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Social capital: building bridges between the social sciences

One-day symposium

Social capital: building bridges
between the social sciences

Organized by the
The Department of Political Science of the University of Aarhus

University of Aarhus, April 19 2007
Aarhus, Denmark



The symposium presents six contributions to a forthcoming handbook of social capital (Edward Elgar Publishing) edited by Gert Tinggaard and Gunnar L.H. Svendsen.

The main idea in this new handbook is to account for tangible as well as intangible assets or ‘forms of capital’ at the same level of analysis, thus overcoming the artificial demarcation between economic and non-economic areas of research. This means that intangible forms of capital, e.g. cultural and social capital, should be accounted for alongside the more traditional, visible capitals such as physical and economic capital. In such an approach, culture is seen as not less ’economic’ than economics and vice versa, and various forms of intangible, normative resources such as trust, cooperative skills, tolerance, optimism and happiness are included in the equation so to avoid what economist John F. Tomer has termed “mainstream theory’s most notable failure”.

The notion of social capital implies that all social sciences recognize the power inherent in network co-operation – invisible, but arguably with highly visible effects. However, not all disciplines are comfortable with numerous network types. A main theme in the handbook is therefore to further develop what we see as a useful distinction between bridging and bonding types of social capital.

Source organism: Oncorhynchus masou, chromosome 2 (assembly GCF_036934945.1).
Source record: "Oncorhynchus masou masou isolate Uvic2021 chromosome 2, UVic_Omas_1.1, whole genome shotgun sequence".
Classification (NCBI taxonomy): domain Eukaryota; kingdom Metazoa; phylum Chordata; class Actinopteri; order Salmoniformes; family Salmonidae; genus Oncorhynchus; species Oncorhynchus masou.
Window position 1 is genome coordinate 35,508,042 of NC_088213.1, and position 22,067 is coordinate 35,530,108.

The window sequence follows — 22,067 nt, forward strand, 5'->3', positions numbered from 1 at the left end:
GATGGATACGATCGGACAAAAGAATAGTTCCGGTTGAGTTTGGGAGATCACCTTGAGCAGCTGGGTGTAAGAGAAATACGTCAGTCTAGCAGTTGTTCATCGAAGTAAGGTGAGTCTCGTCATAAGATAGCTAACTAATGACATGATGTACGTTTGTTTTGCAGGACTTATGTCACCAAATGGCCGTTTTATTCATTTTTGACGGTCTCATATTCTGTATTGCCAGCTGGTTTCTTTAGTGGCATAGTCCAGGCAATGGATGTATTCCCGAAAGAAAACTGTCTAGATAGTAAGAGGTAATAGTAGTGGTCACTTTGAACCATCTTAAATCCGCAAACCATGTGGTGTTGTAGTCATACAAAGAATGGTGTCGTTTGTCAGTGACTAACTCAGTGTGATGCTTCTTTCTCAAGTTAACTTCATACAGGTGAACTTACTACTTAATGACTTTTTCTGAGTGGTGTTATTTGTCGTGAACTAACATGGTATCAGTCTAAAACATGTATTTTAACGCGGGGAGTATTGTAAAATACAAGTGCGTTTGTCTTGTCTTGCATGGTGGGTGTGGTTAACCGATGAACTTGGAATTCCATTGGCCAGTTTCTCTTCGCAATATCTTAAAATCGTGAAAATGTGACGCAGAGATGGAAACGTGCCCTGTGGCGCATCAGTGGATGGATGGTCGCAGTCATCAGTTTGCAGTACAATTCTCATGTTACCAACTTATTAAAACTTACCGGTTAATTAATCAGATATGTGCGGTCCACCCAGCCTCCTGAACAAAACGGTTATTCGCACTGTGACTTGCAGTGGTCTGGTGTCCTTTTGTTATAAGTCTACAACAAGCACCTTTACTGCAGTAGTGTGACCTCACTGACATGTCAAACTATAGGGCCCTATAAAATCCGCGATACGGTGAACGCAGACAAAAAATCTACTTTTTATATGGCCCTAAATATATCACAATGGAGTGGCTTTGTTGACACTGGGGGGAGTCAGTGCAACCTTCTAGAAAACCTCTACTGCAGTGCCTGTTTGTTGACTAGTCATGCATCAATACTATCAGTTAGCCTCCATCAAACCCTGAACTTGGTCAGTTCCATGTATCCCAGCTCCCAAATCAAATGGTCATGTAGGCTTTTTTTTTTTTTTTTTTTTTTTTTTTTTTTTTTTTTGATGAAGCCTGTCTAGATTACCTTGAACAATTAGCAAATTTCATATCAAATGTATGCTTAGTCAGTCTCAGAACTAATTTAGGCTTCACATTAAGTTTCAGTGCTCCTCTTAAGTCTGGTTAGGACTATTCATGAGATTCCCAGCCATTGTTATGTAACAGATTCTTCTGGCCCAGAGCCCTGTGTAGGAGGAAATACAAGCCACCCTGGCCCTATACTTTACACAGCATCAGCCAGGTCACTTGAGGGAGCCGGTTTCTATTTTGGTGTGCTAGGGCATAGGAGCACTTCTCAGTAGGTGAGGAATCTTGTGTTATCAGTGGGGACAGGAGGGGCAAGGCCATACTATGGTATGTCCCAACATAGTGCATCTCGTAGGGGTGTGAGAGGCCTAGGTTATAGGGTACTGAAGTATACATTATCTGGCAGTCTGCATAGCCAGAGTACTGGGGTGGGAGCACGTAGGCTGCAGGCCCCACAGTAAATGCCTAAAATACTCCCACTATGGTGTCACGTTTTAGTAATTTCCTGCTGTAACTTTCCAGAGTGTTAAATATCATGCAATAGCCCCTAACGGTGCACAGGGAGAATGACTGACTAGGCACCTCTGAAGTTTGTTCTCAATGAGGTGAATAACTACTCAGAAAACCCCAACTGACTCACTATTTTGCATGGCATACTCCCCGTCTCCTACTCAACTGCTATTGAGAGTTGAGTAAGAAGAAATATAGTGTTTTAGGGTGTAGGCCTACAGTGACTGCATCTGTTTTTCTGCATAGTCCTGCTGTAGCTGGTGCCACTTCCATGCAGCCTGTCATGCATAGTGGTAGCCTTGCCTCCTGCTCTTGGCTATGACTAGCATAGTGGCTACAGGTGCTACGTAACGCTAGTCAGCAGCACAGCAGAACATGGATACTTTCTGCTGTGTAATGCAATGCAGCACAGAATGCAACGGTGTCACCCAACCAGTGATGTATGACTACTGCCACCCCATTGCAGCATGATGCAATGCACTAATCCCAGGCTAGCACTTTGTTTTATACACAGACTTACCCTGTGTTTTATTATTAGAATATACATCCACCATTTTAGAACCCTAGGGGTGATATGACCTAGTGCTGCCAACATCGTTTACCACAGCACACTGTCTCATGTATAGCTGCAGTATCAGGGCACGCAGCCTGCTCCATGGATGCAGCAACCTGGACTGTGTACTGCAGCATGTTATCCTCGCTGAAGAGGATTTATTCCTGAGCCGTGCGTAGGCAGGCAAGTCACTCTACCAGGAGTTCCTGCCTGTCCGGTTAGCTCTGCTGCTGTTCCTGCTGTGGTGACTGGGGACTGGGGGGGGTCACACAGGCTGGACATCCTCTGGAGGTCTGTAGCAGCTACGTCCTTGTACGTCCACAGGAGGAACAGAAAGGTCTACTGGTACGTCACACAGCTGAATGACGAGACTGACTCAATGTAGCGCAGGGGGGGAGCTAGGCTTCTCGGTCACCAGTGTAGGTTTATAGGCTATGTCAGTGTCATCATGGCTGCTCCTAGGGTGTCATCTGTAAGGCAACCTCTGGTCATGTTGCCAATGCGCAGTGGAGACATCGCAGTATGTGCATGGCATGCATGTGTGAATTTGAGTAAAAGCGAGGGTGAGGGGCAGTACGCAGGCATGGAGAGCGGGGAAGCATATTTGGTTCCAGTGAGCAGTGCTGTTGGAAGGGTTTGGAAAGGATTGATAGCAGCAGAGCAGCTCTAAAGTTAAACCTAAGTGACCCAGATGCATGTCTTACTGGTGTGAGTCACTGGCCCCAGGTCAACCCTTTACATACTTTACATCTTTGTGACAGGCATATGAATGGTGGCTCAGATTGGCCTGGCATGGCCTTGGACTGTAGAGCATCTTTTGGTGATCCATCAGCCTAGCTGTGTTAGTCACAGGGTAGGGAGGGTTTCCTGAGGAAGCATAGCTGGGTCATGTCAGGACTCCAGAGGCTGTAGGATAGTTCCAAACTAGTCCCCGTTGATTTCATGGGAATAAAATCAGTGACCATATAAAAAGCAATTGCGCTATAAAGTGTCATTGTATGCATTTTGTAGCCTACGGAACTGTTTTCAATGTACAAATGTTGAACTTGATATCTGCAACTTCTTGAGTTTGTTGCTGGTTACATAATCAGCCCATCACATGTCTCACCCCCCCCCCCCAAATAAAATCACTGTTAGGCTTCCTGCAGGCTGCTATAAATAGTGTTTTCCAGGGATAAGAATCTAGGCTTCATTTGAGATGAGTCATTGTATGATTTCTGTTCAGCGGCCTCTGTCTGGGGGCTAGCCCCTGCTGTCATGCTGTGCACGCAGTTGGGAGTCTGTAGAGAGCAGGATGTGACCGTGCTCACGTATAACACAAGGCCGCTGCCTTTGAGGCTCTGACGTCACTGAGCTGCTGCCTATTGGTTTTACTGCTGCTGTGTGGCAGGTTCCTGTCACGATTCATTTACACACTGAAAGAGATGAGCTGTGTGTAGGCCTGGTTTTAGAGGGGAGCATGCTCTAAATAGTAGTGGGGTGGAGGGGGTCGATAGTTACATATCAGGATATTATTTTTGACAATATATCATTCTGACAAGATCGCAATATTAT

The symposium is organised by Public Policy Research Group at the Department of Political Science at the University of Aarhus and made possible by financial support from The World Bank and the the Department of Political Science.


The symposium takes place in Stærekassen on the sixth floor of building 1350.

Program (preliminary)

15.15: Introduction (by Gert Tinggaard Svendsen)

Session 1 (Chair: Christian Bjørnskov)

15.20-15.50: Eric Uslaner (keynote speaker): Culture and corruption

15.50-16.20: Martin Paldam: Dictatorship

16.20-16.50: Peter Nannestad: Migration

16.50-17.00: Coffee and cake

Session 2 (Chair: Peter Nannestad)

17.00-17.30: Kim Sønderskov: Social capital, collective action and the environment

17.30-18.00: Christian Bjørnskov: Economic growth

18.00-18.30: Søren Serritzlew, Andreas Roepstorff & Michael Bang Petersen: Neuro science

19.00-21.00 Dinner for invited speakers

Papers and official web site

Papers will be available on the official web site approximately one week before the symposium.


University of Aarhus, Department of Political Science

The Department of Political Science at Aarhus University was founded in 1959 and it is the oldest of its kind in Denmark. In addition, it is also one of the biggest departments of political science in Europe with its staff of 50 full time scientific employees, 33 PhD students and 1,700 students....

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